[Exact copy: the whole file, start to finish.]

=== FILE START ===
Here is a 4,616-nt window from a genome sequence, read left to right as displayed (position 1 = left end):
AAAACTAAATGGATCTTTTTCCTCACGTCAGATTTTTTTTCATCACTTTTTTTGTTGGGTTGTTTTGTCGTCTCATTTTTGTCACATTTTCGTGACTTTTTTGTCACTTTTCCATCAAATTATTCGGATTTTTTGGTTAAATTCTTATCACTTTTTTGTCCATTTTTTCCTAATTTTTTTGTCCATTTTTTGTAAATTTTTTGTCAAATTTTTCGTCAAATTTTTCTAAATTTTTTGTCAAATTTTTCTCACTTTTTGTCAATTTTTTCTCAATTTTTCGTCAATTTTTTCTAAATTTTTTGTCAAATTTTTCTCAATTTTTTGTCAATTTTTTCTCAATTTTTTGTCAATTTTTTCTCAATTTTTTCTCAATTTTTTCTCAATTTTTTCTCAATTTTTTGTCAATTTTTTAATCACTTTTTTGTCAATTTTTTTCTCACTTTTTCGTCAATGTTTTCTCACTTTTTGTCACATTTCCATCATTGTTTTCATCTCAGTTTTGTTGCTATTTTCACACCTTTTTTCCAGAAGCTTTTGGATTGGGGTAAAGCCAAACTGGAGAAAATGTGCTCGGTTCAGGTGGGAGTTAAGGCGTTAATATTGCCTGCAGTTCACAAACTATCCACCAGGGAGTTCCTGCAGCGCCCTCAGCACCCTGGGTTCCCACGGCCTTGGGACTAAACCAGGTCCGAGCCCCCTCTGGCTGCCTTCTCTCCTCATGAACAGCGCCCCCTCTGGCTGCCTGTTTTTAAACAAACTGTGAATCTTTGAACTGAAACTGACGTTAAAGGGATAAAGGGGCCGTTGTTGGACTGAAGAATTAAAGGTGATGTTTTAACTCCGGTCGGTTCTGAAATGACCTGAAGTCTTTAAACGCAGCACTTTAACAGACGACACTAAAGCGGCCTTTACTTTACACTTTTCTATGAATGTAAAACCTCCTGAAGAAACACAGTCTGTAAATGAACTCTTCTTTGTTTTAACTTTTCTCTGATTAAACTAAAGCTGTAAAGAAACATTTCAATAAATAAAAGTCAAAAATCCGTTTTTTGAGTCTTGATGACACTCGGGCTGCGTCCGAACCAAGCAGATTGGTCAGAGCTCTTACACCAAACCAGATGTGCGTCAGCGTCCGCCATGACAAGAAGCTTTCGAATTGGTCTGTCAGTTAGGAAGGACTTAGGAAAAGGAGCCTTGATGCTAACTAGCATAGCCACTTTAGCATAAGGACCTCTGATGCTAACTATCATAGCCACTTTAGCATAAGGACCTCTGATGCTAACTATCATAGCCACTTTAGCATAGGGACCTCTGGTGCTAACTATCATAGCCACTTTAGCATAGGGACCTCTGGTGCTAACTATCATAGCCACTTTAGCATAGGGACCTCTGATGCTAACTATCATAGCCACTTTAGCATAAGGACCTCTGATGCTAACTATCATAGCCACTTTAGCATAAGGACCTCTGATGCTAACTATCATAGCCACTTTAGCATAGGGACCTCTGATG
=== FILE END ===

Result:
Here is a 4,616-nt window from a genome sequence, read left to right as displayed (position 1 = left end):
AAAACTAAATGGATCTTTTTCCTCACGTCAGATTTTTTTTCATCACTTTTTTTGTTGGGTTGTTTTGTCGTCTCATTTTTGTCACATTTTCGTGACTTTTTTGTCACTTTTCCATCAAATTATTCGGATTTTTTGGTTAAATTCTTATCACTTTTTTGTCCATTTTTTCCTAATTTTTTTGTCCATTTTTTGTAAATTTTTTGTCAAATTTTTCGTCAAATTTTTCTAAATTTTTTGTCAAATTTTTCTCACTTTTTGTCAATTTTTTCTCAATTTTTCGTCAATTTTTTCTAAATTTTTTGTCAAATTTTTCTCAATTTTTTGTCAATTTTTTCTCAATTTTTTGTCAATTTTTTCTCAATTTTTTCTCAATTTTTTCTCAATTTTTTCTCAATTTTTTGTCAATTTTTTAATCACTTTTTTGTCAATTTTTTTCTCACTTTTTCGTCAATGTTTTCTCACTTTTTGTCACATTTCCATCATTGTTTTCATCTCAGTTTTGTTGCTATTTTCACACCTTTTTTCCAGAAGCTTTTGGATTGGGGTAAAGCCAAACTGGAGAAAATGTGCTCGGTTCAGGTGGGAGTTAAGGCGTTAATATTGCCTGCAGTTCACAAACTATCCACCAGGGAGTTCCTGCAGCGCCCTCAGCACCCTGGGTTCCCACGGCCTTGGGACTAAACCAGGTCCGAGCCCCCTCTGGCTGCCTTCTCTCCTCATGAACAGCGCCCCCTCTGGCTGCCTGTTTTTAAACAAACTGTGAATCTTTGAACTGAAACTGACGTTAAAGGGATAAAGGGGCCGTTGTTGGACTGAAGAATTAAAGGTGATGTTTTAACTCCGGTCGGTTCTGAAATGACCTGAAGTCTTTAAACGCAGCACTTTAACAGACGACACTAAAGCGGCCTTTACTTTACACTTTTCTATGAATGTAAAACCTCCTGAAGAAACACAGTCTGTAAATGAACTCTTCTTTGTTTTAACTTTTCTCTGATTAAACTAAAGCTGTAAAGAAACATTTCAATAAATAAAAGTCAAAAATCCGTTTTTTGAGTCTTGATGACACTCGGGCTGCGTCCGAACCAAGCAGATTGGTCAGAGCTCTTACACCAAACCAGATGTGCGTCAGCGTCCGCCATGACAAGAAGCTTTCGAATTGGTCTGTCAGTTAGGAAGGACTTAGGAAAAGGAGCCTTGATGCTAACTAGCATAGCCACTTTAGCATAAGGACCTCTGATGCTAACTATCATAGCCACTTTAGCATAAGGACCTCTGATGCTAACTATCATAGCCACTTTAGCATAGGGACCTCTGGTGCTAACTATCATAGCCACTTTAGCATAGGGACCTCTGGTGCTAACTATCATAGCCACTTTAGCATAGGGACCTCTGATGCTAACTATCATAGCCACTTTAGCATAAGGACCTCTGATGCTAACTATCATAGCCACTTTAGCATAAGGACCTCTGATGCTAACTATCATAGCCACTTTAGCATAGGGACCTCTGATG